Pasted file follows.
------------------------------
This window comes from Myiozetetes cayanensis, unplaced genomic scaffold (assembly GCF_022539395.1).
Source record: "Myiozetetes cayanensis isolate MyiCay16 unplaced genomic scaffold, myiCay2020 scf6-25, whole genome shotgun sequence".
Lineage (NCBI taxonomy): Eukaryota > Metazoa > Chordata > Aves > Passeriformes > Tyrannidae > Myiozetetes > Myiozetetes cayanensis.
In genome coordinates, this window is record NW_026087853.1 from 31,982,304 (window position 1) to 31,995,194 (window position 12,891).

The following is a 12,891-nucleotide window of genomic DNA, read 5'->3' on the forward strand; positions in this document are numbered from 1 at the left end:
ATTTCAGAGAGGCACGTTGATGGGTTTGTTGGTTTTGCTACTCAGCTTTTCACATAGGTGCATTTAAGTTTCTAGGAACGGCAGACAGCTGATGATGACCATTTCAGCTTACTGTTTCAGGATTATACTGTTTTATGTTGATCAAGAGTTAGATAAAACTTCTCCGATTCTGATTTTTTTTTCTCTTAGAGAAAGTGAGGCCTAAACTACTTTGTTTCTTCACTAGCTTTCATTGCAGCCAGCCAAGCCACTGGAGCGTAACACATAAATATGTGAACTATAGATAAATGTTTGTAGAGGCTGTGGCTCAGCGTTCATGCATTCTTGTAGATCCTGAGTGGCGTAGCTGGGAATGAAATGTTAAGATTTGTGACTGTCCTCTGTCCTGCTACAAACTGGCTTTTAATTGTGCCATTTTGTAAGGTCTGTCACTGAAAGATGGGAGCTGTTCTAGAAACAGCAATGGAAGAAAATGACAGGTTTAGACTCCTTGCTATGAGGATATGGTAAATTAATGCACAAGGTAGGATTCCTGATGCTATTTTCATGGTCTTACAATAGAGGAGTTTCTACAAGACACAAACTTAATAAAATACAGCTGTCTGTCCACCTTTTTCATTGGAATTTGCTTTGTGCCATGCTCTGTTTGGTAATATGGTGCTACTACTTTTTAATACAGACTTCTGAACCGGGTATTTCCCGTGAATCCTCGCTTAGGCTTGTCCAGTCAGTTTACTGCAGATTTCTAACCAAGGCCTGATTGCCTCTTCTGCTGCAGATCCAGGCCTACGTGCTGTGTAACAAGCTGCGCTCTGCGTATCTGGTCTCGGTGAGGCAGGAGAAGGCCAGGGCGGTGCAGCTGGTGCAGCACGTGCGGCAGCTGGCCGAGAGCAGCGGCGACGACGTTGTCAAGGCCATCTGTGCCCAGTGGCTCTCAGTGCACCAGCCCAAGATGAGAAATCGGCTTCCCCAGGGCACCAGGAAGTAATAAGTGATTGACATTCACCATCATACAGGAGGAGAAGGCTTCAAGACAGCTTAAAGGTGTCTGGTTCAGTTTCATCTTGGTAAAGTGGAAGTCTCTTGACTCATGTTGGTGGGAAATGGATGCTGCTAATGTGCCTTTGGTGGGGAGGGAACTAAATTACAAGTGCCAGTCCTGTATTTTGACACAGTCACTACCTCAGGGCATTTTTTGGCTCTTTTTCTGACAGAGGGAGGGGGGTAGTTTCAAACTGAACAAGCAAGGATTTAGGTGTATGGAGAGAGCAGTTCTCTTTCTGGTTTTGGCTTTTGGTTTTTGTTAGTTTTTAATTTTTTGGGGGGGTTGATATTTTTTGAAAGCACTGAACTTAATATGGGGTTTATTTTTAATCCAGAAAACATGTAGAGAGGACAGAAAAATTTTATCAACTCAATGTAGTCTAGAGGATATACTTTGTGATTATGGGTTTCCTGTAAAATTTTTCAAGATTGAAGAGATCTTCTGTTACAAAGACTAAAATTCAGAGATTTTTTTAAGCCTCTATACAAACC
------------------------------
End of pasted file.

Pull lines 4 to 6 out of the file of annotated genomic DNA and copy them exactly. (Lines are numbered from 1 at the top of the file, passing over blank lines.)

In genome coordinates, this window is record NW_026087853.1 from 31,982,304 (window position 1) to 31,995,194 (window position 12,891).

The following is a 12,891-nucleotide window of genomic DNA, read 5'->3' on the forward strand; positions in this document are numbered from 1 at the left end:
ATTTCAGAGAGGCACGTTGATGGGTTTGTTGGTTTTGCTACTCAGCTTTTCACATAGGTGCATTTAAGTTTCTAGGAACGGCAGACAGCTGATGATGACCATTTCAGCTTACTGTTTCAGGATTATACTGTTTTATGTTGATCAAGAGTTAGATAAAACTTCTCCGATTCTGATTTTTTTTTCTCTTAGAGAAAGTGAGGCCTAAACTACTTTGTTTCTTCACTAGCTTTCATTGCAGCCAGCCAAGCCACTGGAGCGTAACACATAAATATGTGAACTATAGATAAATGTTTGTAGAGGCTGTGGCTCAGCGTTCATGCATTCTTGTAGATCCTGAGTGGCGTAGCTGGGAATGAAATGTTAAGATTTGTGACTGTCCTCTGTCCTGCTACAAACTGGCTTTTAATTGTGCCATTTTGTAAGGTCTGTCACTGAAAGATGGGAGCTGTTCTAGAAACAGCAATGGAAGAAAATGACAGGTTTAGACTCCTTGCTATGAGGATATGGTAAATTAATGCACAAGGTAGGATTCCTGATGCTATTTTCATGGTCTTACAATAGAGGAGTTTCTACAAGACACAAACTTAATAAAATACAGCTGTCTGTCCACCTTTTTCATTGGAATTTGCTTTGTGCCATGCTCTGTTTGGTAATATGGTGCTACTACTTTTTAATACAGACTTCTGAACCGGGTATTTCCCGTGAATCCTCGCTTAGGCTTGTCCAGTCAGTTTACTGCAGATTTCTAACCAAGGCCTGATTGCCTCTTCTGCTGCAGATCCAGGCCTACGTGCTGTGTAACAAGCTGCGCTCTGCGTATCTGGTCTCGGTGAGGCAGGAGAAGGCCAGGGCGGTGCAGCTGGTGCAGCACGTGCGGCAGCTGGCCGAGAGCAGCGGCGACGACGTTGTCAAGGCCATCTGTGCCCAGTGGCTCTCAGTGCACCAGCCCAAGATGAGAAATCGGCTTCCCCAGGGCACCAGGAAGTAATAAGTGATTGACATTCACCATCATACAGGAGGAGAAGGCTTCAAGACAGCTTAAAGGTGTCTGGTTCAGTTTCATCTTGGTAAAGTGGAAGTCTCTTGACTCATGTTGGTGGGAAATGGATGCTGCTAATGTGCCTTTGGTGGGGAGGGAACTAAATTACAAGTGCCAGTCCTGTATTTTGACACAGTCACTACCTCAGGGCATTTTTTGGCTCTTTTTCTGACAGAGGGAGGGGGGTAGTTTCAAACTGAACAAGCAAGGATTTAGGTGTATGGAGAGAGCAGTTCTCTTTCTGGTTTTGGCTTTTGGTTTTTGTTAGTTTTTAATTTTTTGGGGGGGTTGATATTTTTTGAAAGCACTGAACTTAATATGGGGTTTATTTTTAATCCAGAAAACATGTAGAGAGGACAGAAAAATTTTATCAACTCAATGTAGTCTAGAGGATATACTTTGTGATTATGGGTTTCCTGTAAAATTTTTCAAGATTGAAGAGATCTTCTGTTACAAAGACTAAAATTCAGAGATTTTTTTAAGCCTCTATACAAACC